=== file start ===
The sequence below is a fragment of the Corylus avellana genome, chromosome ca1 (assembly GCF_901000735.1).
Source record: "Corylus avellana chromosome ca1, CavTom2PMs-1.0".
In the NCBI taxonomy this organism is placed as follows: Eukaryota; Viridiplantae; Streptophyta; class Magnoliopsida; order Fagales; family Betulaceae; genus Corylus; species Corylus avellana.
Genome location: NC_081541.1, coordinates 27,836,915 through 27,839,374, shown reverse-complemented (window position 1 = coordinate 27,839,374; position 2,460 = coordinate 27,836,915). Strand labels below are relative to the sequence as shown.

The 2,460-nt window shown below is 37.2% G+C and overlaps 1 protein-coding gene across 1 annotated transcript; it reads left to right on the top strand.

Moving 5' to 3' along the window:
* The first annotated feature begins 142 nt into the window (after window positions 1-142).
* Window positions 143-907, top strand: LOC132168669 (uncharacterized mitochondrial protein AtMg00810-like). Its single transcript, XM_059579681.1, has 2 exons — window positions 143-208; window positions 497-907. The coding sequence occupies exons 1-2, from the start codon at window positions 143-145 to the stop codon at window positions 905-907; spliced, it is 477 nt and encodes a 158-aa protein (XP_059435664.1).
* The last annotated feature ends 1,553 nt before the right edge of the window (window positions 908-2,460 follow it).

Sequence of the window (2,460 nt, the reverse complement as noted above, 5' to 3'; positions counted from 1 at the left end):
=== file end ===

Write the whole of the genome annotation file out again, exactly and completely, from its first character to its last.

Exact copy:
The sequence below is a fragment of the Corylus avellana genome, chromosome ca1 (assembly GCF_901000735.1).
Source record: "Corylus avellana chromosome ca1, CavTom2PMs-1.0".
In the NCBI taxonomy this organism is placed as follows: Eukaryota; Viridiplantae; Streptophyta; class Magnoliopsida; order Fagales; family Betulaceae; genus Corylus; species Corylus avellana.
Genome location: NC_081541.1, coordinates 27,836,915 through 27,839,374, shown reverse-complemented (window position 1 = coordinate 27,839,374; position 2,460 = coordinate 27,836,915). Strand labels below are relative to the sequence as shown.

The 2,460-nt window shown below is 37.2% G+C and overlaps 1 protein-coding gene across 1 annotated transcript; it reads left to right on the top strand.

Moving 5' to 3' along the window:
* The first annotated feature begins 142 nt into the window (after window positions 1-142).
* Window positions 143-907, top strand: LOC132168669 (uncharacterized mitochondrial protein AtMg00810-like). Its single transcript, XM_059579681.1, has 2 exons — window positions 143-208; window positions 497-907. The coding sequence occupies exons 1-2, from the start codon at window positions 143-145 to the stop codon at window positions 905-907; spliced, it is 477 nt and encodes a 158-aa protein (XP_059435664.1).
* The last annotated feature ends 1,553 nt before the right edge of the window (window positions 908-2,460 follow it).

Sequence of the window (2,460 nt, the reverse complement as noted above, 5' to 3'; positions counted from 1 at the left end):